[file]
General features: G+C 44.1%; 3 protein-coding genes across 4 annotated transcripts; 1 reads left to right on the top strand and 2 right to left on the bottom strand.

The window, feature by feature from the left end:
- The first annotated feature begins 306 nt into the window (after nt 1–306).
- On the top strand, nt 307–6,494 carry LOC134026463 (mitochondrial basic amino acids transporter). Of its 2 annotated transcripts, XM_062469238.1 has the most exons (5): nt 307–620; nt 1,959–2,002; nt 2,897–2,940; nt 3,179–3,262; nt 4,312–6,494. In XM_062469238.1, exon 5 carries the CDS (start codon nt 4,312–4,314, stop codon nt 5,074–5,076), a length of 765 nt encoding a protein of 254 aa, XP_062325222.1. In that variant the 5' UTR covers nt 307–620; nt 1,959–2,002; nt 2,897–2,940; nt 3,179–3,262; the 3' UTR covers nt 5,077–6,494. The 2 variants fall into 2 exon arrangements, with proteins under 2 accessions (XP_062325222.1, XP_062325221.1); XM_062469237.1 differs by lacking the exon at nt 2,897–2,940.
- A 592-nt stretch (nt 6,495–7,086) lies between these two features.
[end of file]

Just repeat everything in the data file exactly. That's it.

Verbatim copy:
General features: G+C 44.1%; 3 protein-coding genes across 4 annotated transcripts; 1 reads left to right on the top strand and 2 right to left on the bottom strand.

The window, feature by feature from the left end:
- The first annotated feature begins 306 nt into the window (after nt 1–306).
- On the top strand, nt 307–6,494 carry LOC134026463 (mitochondrial basic amino acids transporter). Of its 2 annotated transcripts, XM_062469238.1 has the most exons (5): nt 307–620; nt 1,959–2,002; nt 2,897–2,940; nt 3,179–3,262; nt 4,312–6,494. In XM_062469238.1, exon 5 carries the CDS (start codon nt 4,312–4,314, stop codon nt 5,074–5,076), a length of 765 nt encoding a protein of 254 aa, XP_062325222.1. In that variant the 5' UTR covers nt 307–620; nt 1,959–2,002; nt 2,897–2,940; nt 3,179–3,262; the 3' UTR covers nt 5,077–6,494. The 2 variants fall into 2 exon arrangements, with proteins under 2 accessions (XP_062325222.1, XP_062325221.1); XM_062469237.1 differs by lacking the exon at nt 2,897–2,940.
- A 592-nt stretch (nt 6,495–7,086) lies between these two features.